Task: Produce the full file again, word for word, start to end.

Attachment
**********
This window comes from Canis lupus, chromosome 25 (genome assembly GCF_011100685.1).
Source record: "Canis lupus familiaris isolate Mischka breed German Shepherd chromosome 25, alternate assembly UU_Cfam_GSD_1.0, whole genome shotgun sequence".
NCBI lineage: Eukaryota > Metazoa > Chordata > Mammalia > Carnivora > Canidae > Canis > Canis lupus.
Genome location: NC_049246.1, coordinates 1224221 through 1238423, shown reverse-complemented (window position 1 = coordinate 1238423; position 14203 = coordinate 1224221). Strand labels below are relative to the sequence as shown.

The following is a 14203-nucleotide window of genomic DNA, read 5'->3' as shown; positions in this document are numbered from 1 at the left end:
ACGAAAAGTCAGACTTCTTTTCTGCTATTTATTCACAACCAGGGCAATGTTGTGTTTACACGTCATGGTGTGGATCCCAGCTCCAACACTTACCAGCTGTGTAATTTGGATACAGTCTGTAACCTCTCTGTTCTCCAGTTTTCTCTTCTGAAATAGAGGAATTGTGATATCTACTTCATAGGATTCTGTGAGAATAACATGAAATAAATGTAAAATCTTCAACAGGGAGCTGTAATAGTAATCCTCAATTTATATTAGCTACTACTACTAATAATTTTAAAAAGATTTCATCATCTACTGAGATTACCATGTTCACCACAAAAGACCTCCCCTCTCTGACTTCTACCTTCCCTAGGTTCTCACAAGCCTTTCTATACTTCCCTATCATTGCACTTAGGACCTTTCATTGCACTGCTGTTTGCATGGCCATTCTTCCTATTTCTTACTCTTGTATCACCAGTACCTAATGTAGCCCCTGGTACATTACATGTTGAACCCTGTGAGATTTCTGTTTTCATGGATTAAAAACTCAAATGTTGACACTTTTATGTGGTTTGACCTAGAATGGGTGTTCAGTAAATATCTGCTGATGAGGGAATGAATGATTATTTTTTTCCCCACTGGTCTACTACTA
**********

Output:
This window comes from Canis lupus, chromosome 25 (genome assembly GCF_011100685.1).
Source record: "Canis lupus familiaris isolate Mischka breed German Shepherd chromosome 25, alternate assembly UU_Cfam_GSD_1.0, whole genome shotgun sequence".
NCBI lineage: Eukaryota > Metazoa > Chordata > Mammalia > Carnivora > Canidae > Canis > Canis lupus.
Genome location: NC_049246.1, coordinates 1224221 through 1238423, shown reverse-complemented (window position 1 = coordinate 1238423; position 14203 = coordinate 1224221). Strand labels below are relative to the sequence as shown.

The following is a 14203-nucleotide window of genomic DNA, read 5'->3' as shown; positions in this document are numbered from 1 at the left end:
ACGAAAAGTCAGACTTCTTTTCTGCTATTTATTCACAACCAGGGCAATGTTGTGTTTACACGTCATGGTGTGGATCCCAGCTCCAACACTTACCAGCTGTGTAATTTGGATACAGTCTGTAACCTCTCTGTTCTCCAGTTTTCTCTTCTGAAATAGAGGAATTGTGATATCTACTTCATAGGATTCTGTGAGAATAACATGAAATAAATGTAAAATCTTCAACAGGGAGCTGTAATAGTAATCCTCAATTTATATTAGCTACTACTACTAATAATTTTAAAAAGATTTCATCATCTACTGAGATTACCATGTTCACCACAAAAGACCTCCCCTCTCTGACTTCTACCTTCCCTAGGTTCTCACAAGCCTTTCTATACTTCCCTATCATTGCACTTAGGACCTTTCATTGCACTGCTGTTTGCATGGCCATTCTTCCTATTTCTTACTCTTGTATCACCAGTACCTAATGTAGCCCCTGGTACATTACATGTTGAACCCTGTGAGATTTCTGTTTTCATGGATTAAAAACTCAAATGTTGACACTTTTATGTGGTTTGACCTAGAATGGGTGTTCAGTAAATATCTGCTGATGAGGGAATGAATGATTATTTTTTTCCCCACTGGTCTACTACTA